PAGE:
Your Essential Guide to Voice Over IP Telephone Service Print E-mail
The lightening-fast rise in popularity of cell phones has had a significant impact on the success of traditional "landline" telephone systems.  Now there is another new kid on the block that's threatening to take of chunk of the remaining piece of communications pie.

Voice over IP, commonly known as "VoIP ", is a means of sending voice communications over the Internet.  Unlike traditional landline telephone service, which uses copper wires to transmit conversations, VoIP technology uses optical wires.  These wires, traditionally used to transmit data or computer information, are now able to send vocal communications as well.  While this technology has been available for several years, the ease and accessibility has only recently been enhanced to the point that the average consumer can take advantage of it.

Benefits of Using VoIP Telephone Service

*  Huge Savings:  Countless consumers and businesses are switching to VoIP telephone service and realizing huge savings on their monthly phone bills.  The cost of VoIP is so much lower than traditional landline service, because the VoIP service provider saves on network operations costs and maintenance.  VoIP uses existing LAN or WAN equipment, cabling networks and set-up, so the requirements for new equipment are minimal.  In addition, using a single system for both voice and data transmission allows for simplified management and administration.  With reduced costs at the source, the VoIP carriers are able to pass along substantial savings to customers.

*  Speedy Service Implementation:  VoIP uses open, adaptable and simultaneous execution of PSTN-type services using IP-based protocols and technologies.  In English, it means your voice will transfer in an instant, just like your computer data.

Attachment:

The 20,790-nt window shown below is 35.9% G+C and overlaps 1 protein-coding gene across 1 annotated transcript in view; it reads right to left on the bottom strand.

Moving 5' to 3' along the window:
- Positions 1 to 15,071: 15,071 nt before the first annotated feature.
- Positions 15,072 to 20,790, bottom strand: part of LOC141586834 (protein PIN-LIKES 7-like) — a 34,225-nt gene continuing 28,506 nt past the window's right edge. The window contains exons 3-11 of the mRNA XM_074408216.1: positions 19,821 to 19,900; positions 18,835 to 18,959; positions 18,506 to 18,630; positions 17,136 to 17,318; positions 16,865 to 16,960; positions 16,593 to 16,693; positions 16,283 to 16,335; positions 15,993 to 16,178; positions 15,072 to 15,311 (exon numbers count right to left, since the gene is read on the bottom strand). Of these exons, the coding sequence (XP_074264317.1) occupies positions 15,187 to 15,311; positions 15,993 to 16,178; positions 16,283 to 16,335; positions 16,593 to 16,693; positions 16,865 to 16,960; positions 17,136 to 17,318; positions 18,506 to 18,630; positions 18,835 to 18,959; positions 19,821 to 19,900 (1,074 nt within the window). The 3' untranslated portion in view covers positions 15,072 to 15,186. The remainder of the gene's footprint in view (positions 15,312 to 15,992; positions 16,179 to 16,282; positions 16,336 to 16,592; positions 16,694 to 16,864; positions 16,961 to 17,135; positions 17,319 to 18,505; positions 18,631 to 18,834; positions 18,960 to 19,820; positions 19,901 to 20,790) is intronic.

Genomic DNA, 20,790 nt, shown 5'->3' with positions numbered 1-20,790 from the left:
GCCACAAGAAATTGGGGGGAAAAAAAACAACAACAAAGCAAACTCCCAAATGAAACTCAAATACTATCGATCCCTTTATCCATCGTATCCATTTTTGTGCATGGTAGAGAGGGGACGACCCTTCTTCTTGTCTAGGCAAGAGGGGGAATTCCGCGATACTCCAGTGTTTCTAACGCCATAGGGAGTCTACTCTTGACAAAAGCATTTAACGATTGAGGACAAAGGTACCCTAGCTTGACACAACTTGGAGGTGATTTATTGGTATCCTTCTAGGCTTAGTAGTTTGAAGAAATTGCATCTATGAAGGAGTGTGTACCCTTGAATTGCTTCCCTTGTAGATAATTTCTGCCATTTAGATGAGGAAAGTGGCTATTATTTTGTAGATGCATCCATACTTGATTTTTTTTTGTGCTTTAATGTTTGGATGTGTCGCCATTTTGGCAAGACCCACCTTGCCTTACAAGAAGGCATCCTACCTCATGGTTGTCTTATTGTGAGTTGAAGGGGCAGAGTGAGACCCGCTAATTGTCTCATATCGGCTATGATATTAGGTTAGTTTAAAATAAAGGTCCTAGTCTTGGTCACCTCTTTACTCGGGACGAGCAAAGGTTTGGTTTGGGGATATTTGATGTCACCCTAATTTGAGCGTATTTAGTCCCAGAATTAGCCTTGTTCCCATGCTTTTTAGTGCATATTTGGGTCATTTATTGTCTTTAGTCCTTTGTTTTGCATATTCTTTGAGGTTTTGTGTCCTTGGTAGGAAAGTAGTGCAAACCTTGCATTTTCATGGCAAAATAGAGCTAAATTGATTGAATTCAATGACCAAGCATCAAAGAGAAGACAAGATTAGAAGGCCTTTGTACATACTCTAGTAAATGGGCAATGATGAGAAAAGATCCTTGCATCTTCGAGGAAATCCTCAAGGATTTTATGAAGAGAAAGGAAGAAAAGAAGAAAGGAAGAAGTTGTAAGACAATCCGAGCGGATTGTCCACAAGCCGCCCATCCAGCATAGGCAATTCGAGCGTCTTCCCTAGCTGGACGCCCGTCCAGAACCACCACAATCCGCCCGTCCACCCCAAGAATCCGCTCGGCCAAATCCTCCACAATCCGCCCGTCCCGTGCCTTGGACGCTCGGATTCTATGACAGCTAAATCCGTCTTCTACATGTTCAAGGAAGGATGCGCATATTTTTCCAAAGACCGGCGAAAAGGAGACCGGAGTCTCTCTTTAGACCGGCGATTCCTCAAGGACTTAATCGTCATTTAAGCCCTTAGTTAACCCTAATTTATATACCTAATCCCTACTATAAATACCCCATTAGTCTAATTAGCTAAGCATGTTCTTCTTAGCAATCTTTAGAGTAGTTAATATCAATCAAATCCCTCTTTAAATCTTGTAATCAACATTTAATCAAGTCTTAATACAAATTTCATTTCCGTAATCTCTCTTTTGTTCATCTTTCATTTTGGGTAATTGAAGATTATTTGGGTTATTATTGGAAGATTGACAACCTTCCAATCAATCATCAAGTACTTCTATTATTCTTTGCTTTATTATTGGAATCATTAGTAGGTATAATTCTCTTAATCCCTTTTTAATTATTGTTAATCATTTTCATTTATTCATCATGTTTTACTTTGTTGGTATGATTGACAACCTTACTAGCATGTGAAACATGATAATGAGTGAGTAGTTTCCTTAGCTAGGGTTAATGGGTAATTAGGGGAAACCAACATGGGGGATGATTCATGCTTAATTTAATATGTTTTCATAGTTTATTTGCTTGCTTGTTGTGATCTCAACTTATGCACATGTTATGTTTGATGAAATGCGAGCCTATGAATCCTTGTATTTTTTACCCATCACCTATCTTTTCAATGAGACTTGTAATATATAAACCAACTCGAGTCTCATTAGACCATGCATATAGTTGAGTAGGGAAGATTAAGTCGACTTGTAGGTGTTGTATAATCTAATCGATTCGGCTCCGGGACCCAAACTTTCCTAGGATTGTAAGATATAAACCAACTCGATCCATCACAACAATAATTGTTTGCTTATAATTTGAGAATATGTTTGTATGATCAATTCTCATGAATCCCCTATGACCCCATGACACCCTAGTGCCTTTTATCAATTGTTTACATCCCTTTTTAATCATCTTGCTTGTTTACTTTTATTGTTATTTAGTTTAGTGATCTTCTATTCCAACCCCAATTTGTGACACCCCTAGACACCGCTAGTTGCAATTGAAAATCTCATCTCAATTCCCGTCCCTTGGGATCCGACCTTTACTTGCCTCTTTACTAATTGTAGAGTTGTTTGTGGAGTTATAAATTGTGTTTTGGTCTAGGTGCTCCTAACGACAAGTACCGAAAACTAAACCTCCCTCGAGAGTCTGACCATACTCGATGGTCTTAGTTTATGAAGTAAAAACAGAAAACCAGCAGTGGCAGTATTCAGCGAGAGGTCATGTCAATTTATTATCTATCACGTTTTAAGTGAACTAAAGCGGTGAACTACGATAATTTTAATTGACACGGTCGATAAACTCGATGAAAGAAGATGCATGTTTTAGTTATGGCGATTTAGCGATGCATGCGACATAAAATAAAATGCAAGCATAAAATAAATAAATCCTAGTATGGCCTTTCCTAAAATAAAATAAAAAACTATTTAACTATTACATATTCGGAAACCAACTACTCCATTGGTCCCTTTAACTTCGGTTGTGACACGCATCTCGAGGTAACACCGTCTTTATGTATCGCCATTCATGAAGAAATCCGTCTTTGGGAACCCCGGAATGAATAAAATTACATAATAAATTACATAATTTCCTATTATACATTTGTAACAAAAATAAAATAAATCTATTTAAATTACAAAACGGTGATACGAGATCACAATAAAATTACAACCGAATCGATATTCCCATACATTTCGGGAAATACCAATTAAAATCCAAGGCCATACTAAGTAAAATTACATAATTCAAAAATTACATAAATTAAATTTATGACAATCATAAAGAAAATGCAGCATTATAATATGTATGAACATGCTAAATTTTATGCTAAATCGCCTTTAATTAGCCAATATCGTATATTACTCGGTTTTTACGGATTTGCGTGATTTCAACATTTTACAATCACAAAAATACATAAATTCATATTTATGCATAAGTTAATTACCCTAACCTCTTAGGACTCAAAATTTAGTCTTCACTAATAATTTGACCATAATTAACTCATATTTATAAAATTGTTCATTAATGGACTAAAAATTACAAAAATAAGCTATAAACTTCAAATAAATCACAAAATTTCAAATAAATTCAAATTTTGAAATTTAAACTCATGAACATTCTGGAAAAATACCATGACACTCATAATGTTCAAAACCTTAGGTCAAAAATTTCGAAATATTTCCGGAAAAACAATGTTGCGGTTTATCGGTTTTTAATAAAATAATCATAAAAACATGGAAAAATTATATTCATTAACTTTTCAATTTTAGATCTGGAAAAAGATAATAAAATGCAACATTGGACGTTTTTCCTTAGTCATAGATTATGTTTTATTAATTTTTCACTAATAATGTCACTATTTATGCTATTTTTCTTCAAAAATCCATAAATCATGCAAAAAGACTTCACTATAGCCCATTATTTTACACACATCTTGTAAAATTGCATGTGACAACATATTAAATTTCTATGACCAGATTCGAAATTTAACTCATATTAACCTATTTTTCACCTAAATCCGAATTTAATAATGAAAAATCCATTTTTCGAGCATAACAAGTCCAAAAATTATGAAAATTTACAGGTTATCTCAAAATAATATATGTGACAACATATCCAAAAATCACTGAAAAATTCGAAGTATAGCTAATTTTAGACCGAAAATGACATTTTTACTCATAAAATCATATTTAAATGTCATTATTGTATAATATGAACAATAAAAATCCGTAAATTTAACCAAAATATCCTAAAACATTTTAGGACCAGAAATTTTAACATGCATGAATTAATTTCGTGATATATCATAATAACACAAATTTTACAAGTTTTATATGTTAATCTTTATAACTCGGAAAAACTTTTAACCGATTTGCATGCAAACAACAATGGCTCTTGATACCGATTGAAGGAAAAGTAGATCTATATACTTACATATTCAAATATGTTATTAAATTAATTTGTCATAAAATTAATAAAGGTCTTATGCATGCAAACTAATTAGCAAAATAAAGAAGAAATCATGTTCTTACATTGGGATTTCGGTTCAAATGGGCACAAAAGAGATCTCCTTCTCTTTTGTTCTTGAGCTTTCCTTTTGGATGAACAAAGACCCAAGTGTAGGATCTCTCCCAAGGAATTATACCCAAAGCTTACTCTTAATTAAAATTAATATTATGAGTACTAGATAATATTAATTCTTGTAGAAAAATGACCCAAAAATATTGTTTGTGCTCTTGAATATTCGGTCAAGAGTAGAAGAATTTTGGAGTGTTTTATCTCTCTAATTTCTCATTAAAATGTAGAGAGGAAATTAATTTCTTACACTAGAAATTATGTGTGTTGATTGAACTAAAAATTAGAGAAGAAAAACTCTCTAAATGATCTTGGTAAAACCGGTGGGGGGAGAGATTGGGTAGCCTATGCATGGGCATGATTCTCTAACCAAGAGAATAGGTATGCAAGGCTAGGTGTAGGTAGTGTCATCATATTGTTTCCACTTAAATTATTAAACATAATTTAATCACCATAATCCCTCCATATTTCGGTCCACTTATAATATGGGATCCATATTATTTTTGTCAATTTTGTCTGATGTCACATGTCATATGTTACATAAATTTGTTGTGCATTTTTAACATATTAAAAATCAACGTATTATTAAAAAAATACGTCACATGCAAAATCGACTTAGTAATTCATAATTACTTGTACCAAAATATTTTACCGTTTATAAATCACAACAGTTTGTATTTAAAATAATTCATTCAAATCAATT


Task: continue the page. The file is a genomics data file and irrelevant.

How Does VoIP Telephone Service Work?

As you speak into your VoIP phone, the first step in the process of VoIP is digitization.  Unwanted voice signals are then compressed in two stages.  First, the system determines if the digitized info contains a legitimate voice or only ambient noise; any detected noises are then discarded.  Next, the system uses complex algorithms to decrease the size of the information being sent.  Noise is suppressed and codecs are used to optimize the voice streams.

One the voice has been compressed, it is separated into blocks called "packets", and VoIP protocols are simultaneously added.  Storage occurs during this process, as the transmitter waits for the voice data to be collected before being formed into a packet.  Signals are added to the packet to aid in the transmission.

IP is a set of rules that interconnects networks.  Therefore, the smaller the network, the more steps are required to interconnect them.  The addressing system has a tendency to be complicated.  It can require the interconnection of packets within packets, and may involve a series of processes as it moves through cyberspace.  

When the packet finally arrives, it will be placed through checks and proper sequencing.  The system then uses a decompression procedure to restore the data to its original structure, while time-related techniques ensure further sequencing.  The data can travel through the Internet via different routes, so it may not necessarily arrive in the same order as initially sent.  To correct the situation, incoming packets are momentarily stored until delayed packets arrive.  The period of time it will take for this momentary storage will depend on the individual network set-up.

Sometimes over IP networks, especially in periods of congestion, a percentage of the packets can be lost or delayed.  As well, some packets are discarded due to errors that occur during transmission. Lost, delayed, and damaged packets will result in a substantial deterioration of the voice quality.  Traditional error-correction techniques ensure that arriving chunks of data with errors are eliminated, and the receiving computer requests that the package be resent.  Thus, the message that is finally delivered to the user is exactly the same as it was when it was originally sent.  

Of course, VoIP don't want and will not tolerate delayed service.  Therefore, more sophisticated error detection and correction systems have been implemented to create sound to fill in the gaps. This process stores a portion of the incoming speaker's voice, and then uses a complex algorithm to copy the contents of the missing packets.  Thus, new sound information is created to enhance the communication and the sound heard at the receiving end.  In other words, what you hear may not be exactly what was initially transmitted, but rather an enhanced version of the original method.  

With the enhanced capabilities and surprising low cost of VoIP telephone service, countless consumers and businesses are making the switch.  If you want great service and big savings on your telephone bill, consider making the switch to VoIP.  After all, it's your call.

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